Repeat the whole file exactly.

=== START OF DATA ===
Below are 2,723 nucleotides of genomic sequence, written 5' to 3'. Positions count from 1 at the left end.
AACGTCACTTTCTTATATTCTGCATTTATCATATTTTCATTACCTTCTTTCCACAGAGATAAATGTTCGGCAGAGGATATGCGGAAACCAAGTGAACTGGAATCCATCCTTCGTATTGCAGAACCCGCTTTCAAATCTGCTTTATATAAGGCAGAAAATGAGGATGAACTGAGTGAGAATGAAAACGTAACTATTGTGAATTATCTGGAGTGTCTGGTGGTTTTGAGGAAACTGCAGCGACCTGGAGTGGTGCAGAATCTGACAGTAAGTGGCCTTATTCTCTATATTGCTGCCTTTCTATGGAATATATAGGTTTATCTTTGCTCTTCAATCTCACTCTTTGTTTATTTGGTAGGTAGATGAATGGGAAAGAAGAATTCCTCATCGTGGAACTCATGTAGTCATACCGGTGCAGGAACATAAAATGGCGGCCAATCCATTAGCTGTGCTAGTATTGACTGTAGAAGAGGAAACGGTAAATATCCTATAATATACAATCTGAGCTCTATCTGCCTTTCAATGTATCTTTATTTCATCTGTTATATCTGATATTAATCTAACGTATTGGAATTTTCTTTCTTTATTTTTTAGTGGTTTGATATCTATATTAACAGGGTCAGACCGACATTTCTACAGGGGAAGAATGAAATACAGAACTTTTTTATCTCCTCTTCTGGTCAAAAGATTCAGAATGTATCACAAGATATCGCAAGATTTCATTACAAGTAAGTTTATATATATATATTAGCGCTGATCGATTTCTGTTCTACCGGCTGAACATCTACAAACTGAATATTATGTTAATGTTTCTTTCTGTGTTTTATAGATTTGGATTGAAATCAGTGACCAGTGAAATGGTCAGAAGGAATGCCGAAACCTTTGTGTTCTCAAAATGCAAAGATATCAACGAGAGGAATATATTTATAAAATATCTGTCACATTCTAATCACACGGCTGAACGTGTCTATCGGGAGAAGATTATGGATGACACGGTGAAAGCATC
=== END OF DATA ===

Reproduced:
Below are 2,723 nucleotides of genomic sequence, written 5' to 3'. Positions count from 1 at the left end.
AACGTCACTTTCTTATATTCTGCATTTATCATATTTTCATTACCTTCTTTCCACAGAGATAAATGTTCGGCAGAGGATATGCGGAAACCAAGTGAACTGGAATCCATCCTTCGTATTGCAGAACCCGCTTTCAAATCTGCTTTATATAAGGCAGAAAATGAGGATGAACTGAGTGAGAATGAAAACGTAACTATTGTGAATTATCTGGAGTGTCTGGTGGTTTTGAGGAAACTGCAGCGACCTGGAGTGGTGCAGAATCTGACAGTAAGTGGCCTTATTCTCTATATTGCTGCCTTTCTATGGAATATATAGGTTTATCTTTGCTCTTCAATCTCACTCTTTGTTTATTTGGTAGGTAGATGAATGGGAAAGAAGAATTCCTCATCGTGGAACTCATGTAGTCATACCGGTGCAGGAACATAAAATGGCGGCCAATCCATTAGCTGTGCTAGTATTGACTGTAGAAGAGGAAACGGTAAATATCCTATAATATACAATCTGAGCTCTATCTGCCTTTCAATGTATCTTTATTTCATCTGTTATATCTGATATTAATCTAACGTATTGGAATTTTCTTTCTTTATTTTTTAGTGGTTTGATATCTATATTAACAGGGTCAGACCGACATTTCTACAGGGGAAGAATGAAATACAGAACTTTTTTATCTCCTCTTCTGGTCAAAAGATTCAGAATGTATCACAAGATATCGCAAGATTTCATTACAAGTAAGTTTATATATATATATTAGCGCTGATCGATTTCTGTTCTACCGGCTGAACATCTACAAACTGAATATTATGTTAATGTTTCTTTCTGTGTTTTATAGATTTGGATTGAAATCAGTGACCAGTGAAATGGTCAGAAGGAATGCCGAAACCTTTGTGTTCTCAAAATGCAAAGATATCAACGAGAGGAATATATTTATAAAATATCTGTCACATTCTAATCACACGGCTGAACGTGTCTATCGGGAGAAGATTATGGATGACACGGTGAAAGCATC